Red John and Aliens: The Problem of the Omniscient Enemy

I just finished watching the third season of The Mentalist. I was pleasantly surprised at how many of the episodes were stand-alones. I had anticipated a season full of Red John and although many of the episodes deal with him indirectly, few of the episodes deal with him directly. This is good, making the show salvageable (I admit, I fast-forwarded through the finale).

However, the episodes with Red John highlight the problem of Red John, and I don't mean "problem" here in a plot sense but rather in a boy-that-is-dreadful-writing sense.

A suitable comparison is X-Files since Red John carries the same weight and purpose as the aliens on X-Files. Just as the aliens--at least for Seasons 1-6--are never definitely present, Red John is never definitely present. More than anything, the aliens represent Mulder's fate or destiny. Or, rather, they represent the vastness and mystery of life with which Mulder tackles. In many ways, Red John represents the same thing for Jane.

Despite the analogy-taken-too-far factor, the idea of Red John as a force does work. Since I adore Simon Baker, and I like procedural shows, and most of The Mentalist's episodes are procedural, I tend to treat Red John references this way: he represents the chaotic, unknowable side of life.

Until an episode focuses on him, and then everything about the character makes nonsense of everything else.

The idea of a master-mind criminal who has his fingers in every pie and can flip any agent and access any storage locker and bribe any poor slob to take his place, etc. etc. etc. undermines the whole CONCEPT of a procedural show. It means that in every episode, the bad guy could be a pawn of Red John. Every case could have been sabotaged. Every agent could have been gotten at. Nothing is dependable. That isn't a profound statement, by the way. The ultimate conclusion of Nothing is real is So why do advertisers want to pay to keep this show on the air? and the ultimate conclusion of that is No more show, which is very sad and kind of undermines the whole purpose of entertainment.

The absence of real meaning does not make things better. It just makes them boring.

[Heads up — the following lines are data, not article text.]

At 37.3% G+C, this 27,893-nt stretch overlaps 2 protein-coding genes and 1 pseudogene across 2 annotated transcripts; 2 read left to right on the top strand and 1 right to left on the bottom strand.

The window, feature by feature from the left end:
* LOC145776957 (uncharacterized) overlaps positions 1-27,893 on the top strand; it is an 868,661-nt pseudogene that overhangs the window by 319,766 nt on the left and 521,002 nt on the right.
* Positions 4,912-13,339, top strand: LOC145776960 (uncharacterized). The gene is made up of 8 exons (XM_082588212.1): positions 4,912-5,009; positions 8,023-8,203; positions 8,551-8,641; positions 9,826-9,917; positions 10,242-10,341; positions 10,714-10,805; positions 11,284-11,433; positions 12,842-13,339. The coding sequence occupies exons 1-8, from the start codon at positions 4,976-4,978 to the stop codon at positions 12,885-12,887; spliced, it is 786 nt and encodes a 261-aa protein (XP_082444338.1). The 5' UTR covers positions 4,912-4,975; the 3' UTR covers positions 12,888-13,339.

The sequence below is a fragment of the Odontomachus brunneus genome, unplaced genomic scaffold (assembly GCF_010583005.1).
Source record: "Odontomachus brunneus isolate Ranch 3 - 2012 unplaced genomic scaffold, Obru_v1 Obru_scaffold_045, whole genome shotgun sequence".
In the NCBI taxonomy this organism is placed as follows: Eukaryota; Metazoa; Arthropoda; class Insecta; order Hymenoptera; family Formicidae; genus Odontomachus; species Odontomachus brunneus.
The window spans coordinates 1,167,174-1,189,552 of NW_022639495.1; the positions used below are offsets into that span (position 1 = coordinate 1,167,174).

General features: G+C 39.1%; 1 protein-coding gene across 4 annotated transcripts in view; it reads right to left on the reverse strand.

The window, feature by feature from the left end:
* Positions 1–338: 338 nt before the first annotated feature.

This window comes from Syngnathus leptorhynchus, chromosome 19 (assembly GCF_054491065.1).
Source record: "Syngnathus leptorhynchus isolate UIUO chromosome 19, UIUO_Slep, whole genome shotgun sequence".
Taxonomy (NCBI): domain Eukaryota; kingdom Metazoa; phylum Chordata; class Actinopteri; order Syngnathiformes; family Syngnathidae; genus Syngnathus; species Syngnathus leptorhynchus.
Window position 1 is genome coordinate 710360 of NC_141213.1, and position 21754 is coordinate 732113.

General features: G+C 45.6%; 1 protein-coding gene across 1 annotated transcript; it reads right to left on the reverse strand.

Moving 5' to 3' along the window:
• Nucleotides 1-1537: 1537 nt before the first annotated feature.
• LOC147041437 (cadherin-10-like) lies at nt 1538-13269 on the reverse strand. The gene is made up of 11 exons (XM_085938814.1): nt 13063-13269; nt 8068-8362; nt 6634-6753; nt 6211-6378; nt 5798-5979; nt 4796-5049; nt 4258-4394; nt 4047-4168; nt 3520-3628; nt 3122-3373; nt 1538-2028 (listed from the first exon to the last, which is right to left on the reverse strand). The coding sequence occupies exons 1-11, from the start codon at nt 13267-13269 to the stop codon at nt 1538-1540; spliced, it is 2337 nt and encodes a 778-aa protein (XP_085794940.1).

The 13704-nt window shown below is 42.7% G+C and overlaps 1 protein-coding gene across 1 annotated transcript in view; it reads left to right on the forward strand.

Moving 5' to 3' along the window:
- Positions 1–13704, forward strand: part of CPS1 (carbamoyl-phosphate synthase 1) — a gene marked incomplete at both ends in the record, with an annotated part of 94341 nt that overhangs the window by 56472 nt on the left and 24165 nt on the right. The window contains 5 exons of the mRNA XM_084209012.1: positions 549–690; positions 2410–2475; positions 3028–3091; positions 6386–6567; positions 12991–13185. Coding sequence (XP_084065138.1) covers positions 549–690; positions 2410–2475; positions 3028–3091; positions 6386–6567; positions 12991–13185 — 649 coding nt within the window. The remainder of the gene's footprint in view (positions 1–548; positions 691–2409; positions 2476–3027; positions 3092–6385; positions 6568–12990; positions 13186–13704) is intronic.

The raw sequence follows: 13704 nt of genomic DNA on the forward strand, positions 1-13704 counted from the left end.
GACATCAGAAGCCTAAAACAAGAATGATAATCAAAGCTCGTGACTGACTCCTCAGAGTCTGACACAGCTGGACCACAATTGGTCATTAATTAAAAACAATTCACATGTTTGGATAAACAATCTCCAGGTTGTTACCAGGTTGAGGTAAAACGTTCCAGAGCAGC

(I believe John Lenin was a great musician, but "Imagine" has got to be one of the dumbest songs on the planet: "Let's erase everything that makes life interesting and valuable. At least, we will have peace!" Yeah, the kind of peace that numbs the brain into oblivion.)

And yet, Chris Carter more or less made the omniscient enemy work.

I've thought about why, and I think it has to do more with the writing than the concept. In fact, I think it is entirely possible that The Mentalist writers are in fact aiming for Carter's alien-effect. In Season 2, there's a fairly well-written episode dealing with the shooting of the cops in the CGI building. There are some fairly silly implications (Red John, again, is working through someone, and the ending relies on yet another deus ex machina), but the episode is actually quite tight.

And I think the reason is the same reason Carter's alien episodes usually worked: the episode stays focused on single characters with single motivations, however complex, who are held to the laws of probability. 

Characters held to the laws of probability are far more interesting than an omniscient enemy could possibly be.

*Spoilers follow.*

I have a theory that The Mentalist writers know this. I think this is one reason Red John is never paid off effectively (and no longer can be in any real sense). The writers introduce fantastically interesting characters: Hightower, LaRoche. But these characters are more interesting as themselves than as Red John's minions. LaRoche with his cool, pointed questions, his fluffy dog and Hummel figurines is a GREAT boss. (In fact, the whole Red John plot is almost endurable just for giving us LaRoche as a by-product.)